Work and Pensions Secretary Iain Duncan Smith provokes ministers' revolt as he tells wealthy pensioners: 'hand back your benefits'

IDS says it is an 'anomaly' that all pensioners receive universal benefits, no matter how well-off they are

Iain Duncan Smith suffered a backlash from Cabinet colleagues today when he suggested that wealthy pensioners should voluntarily repay their universal benefit payments to the state.

The Work and Pensions Secretary’s comments caused confusion within own department, which stressed he was not making a policy announcement, and surprise among other senior ministers.

His remarks were also seen as a swipe at David Cameron’s commitment not to trim back pensioners’ benefits for the lifetime of this Parliament, which runs until 2015. They include the winter fuel allowance, free bus travel and free television licences for the over-75s.

Ministers are due on Tuesday to submit their final bids to the Treasury ahead of the next spending review in June and Mr Duncan Smith is under pressure to identify more savings from his budget.

He said today there were “no plans” to alter the universal benefits paid to pensioners, but urged them to return the cash if they did not need it.

He told the Sunday Telegraph: “It is up to them, if they don’t want it, to hand it back. I would encourage everybody who reads the Telegraph and doesn’t need it to hand it back.”

Nick Clegg, the Deputy Prime Minister, said it was right that “very wealthy, maybe multimillionaire, pensioners” should make sacrifices, but he scornfully rejected the suggestion of creating a system of repayments to the Treasury.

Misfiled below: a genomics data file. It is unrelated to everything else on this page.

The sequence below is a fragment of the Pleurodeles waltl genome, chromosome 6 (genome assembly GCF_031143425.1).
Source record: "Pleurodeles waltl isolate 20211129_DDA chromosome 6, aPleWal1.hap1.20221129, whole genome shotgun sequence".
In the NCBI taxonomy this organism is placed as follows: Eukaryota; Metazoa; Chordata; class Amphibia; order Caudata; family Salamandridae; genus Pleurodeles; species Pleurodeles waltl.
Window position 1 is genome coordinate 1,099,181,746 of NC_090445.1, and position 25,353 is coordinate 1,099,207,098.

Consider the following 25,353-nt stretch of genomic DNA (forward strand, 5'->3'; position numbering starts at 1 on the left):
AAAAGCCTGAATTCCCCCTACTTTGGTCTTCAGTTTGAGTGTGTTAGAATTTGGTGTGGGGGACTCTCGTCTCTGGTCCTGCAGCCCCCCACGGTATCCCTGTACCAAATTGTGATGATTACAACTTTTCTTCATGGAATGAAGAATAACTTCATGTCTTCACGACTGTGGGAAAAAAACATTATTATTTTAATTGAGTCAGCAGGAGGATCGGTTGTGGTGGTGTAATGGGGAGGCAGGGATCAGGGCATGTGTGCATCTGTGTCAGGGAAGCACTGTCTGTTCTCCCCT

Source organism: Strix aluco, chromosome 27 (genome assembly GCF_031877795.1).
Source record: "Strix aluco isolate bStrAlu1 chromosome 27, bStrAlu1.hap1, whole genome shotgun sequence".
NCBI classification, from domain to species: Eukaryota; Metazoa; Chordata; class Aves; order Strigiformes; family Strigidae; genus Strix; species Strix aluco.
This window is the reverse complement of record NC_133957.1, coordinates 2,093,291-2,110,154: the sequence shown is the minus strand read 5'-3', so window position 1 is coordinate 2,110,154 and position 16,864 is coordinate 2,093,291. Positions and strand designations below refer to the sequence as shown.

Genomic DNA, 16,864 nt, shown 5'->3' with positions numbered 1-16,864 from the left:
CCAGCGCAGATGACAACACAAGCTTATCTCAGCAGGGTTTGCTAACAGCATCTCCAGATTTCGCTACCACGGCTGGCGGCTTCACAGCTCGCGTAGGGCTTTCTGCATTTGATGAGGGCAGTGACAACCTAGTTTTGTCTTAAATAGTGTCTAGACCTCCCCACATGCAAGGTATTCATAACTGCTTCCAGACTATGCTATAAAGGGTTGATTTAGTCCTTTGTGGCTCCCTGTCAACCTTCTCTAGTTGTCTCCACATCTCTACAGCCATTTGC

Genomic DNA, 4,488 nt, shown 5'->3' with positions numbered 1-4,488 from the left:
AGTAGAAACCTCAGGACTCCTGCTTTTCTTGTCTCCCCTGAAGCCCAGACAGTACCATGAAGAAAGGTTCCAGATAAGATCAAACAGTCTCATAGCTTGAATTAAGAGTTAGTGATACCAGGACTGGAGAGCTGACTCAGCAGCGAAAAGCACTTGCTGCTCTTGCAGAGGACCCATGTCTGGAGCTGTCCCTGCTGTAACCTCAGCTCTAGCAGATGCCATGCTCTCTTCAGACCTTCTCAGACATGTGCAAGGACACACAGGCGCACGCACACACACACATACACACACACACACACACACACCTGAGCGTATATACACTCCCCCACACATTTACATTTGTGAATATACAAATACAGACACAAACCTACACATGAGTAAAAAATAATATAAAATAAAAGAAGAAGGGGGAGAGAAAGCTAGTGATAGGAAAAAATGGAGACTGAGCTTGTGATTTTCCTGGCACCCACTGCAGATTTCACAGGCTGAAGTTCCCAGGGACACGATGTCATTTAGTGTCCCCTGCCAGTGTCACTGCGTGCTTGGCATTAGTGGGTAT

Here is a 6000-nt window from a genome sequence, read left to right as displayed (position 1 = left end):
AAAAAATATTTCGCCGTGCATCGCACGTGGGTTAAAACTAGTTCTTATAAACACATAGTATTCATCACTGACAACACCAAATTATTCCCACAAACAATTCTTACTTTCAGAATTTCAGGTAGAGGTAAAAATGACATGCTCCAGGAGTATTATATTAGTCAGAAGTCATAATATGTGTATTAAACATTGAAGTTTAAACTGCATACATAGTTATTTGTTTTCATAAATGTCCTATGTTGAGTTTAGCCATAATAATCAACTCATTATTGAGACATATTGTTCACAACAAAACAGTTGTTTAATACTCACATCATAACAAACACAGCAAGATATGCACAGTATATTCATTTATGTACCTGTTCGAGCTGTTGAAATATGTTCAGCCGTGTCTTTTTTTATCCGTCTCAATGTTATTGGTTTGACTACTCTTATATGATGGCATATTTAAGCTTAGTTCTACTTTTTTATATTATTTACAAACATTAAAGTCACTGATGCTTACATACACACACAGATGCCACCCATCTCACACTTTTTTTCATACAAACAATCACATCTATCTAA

“I think the idea of saying that in the meantime you give people benefits and you say ‘oh by the way can you please give them back’, I don’t think that makes sense,” the Liberal Democrat leader told the BBC.

The senior Conservative Kenneth Clarke, the minister without portfolio, who is 72, delivered a similarly scathing verdict.

“You can’t hand it back to the Government. I don’t think it is a system for doing that,” he told Sky News. “Every pensioner and retired person like myself has to make up their own mind about whether they really need it and whether they are going to give it to some worthwhile cause.”

The Department for Work and Pensions insisted Mr Duncan Smith was not announcing fresh policy, but simply reminded pensioners of the possibility of repaying cash.

A spokeswoman said he was simply referring to the winter fuel payment and not to other universal benefits received by older people.

The row came on the eve of tomorrow’s launch of Mr Duncan Smith’s flagship welfare reform, the Universal Credit, which brings six different benefits and tax credits together into one payment designed to ensure work always pays.

It will begin on trial “pathfinder” basis in Ashton-under-Lyne, Greater Manchester, before being rolled out to other locations in the North-West of England and then the rest of the country by 2017. The Government says it will be introduced in a “slow and safe” manner to ensure the details of a complex reform are got right.

Mr Duncan Smith said: “Universal Credit is nothing less than the start of a fundamental cultural shift of the welfare system. This will revolutionise the way people experience the welfare state. It will make it easier for people claim what they are entitled to, but more importantly, it will make it easier for people to move off benefits and into work.”

Labour said it backed the proposal, but claimed that its launch was in crisis.

Liam Byrne, the shadow Work and Pensions Secretary, said: “The pathfinder is a pathetic joke, limited to a tiny number of people the scheme can handle. The truth is the scheme is late, over budget, the IT system appears to be falling apart and even DWP Ministers admit they haven’t got a clue what is going on.

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